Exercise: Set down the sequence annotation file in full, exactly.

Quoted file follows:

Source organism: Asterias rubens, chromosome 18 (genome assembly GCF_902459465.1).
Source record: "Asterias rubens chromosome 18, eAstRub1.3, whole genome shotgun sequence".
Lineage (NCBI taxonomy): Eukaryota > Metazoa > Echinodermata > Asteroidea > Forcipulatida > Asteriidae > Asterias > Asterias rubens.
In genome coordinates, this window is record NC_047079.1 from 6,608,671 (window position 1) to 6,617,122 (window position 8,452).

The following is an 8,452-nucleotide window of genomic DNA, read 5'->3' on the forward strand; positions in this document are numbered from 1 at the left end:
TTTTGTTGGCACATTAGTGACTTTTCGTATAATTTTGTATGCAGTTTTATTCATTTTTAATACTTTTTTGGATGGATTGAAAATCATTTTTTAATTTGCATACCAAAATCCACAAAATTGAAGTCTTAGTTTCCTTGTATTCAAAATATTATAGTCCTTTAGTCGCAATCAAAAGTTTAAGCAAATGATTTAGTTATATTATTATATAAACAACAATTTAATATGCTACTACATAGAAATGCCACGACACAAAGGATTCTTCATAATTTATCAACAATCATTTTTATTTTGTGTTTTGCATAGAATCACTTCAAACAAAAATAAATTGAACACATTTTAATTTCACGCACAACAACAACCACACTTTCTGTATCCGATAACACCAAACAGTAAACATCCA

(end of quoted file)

Source organism: Asterias rubens, chromosome 18 (genome assembly GCF_902459465.1).
Source record: "Asterias rubens chromosome 18, eAstRub1.3, whole genome shotgun sequence".
Lineage (NCBI taxonomy): Eukaryota > Metazoa > Echinodermata > Asteroidea > Forcipulatida > Asteriidae > Asterias > Asterias rubens.
In genome coordinates, this window is record NC_047079.1 from 6,608,671 (window position 1) to 6,617,122 (window position 8,452).

The following is an 8,452-nucleotide window of genomic DNA, read 5'->3' on the forward strand; positions in this document are numbered from 1 at the left end:
TTTTGTTGGCACATTAGTGACTTTTCGTATAATTTTGTATGCAGTTTTATTCATTTTTAATACTTTTTTGGATGGATTGAAAATCATTTTTTAATTTGCATACCAAAATCCACAAAATTGAAGTCTTAGTTTCCTTGTATTCAAAATATTATAGTCCTTTAGTCGCAATCAAAAGTTTAAGCAAATGATTTAGTTATATTATTATATAAACAACAATTTAATATGCTACTACATAGAAATGCCACGACACAAAGGATTCTTCATAATTTATCAACAATCATTTTTATTTTGTGTTTTGCATAGAATCACTTCAAACAAAAATAAATTGAACACATTTTAATTTCACGCACAACAACAACCACACTTTCTGTATCCGATAACACCAAACAGTAAACATCCA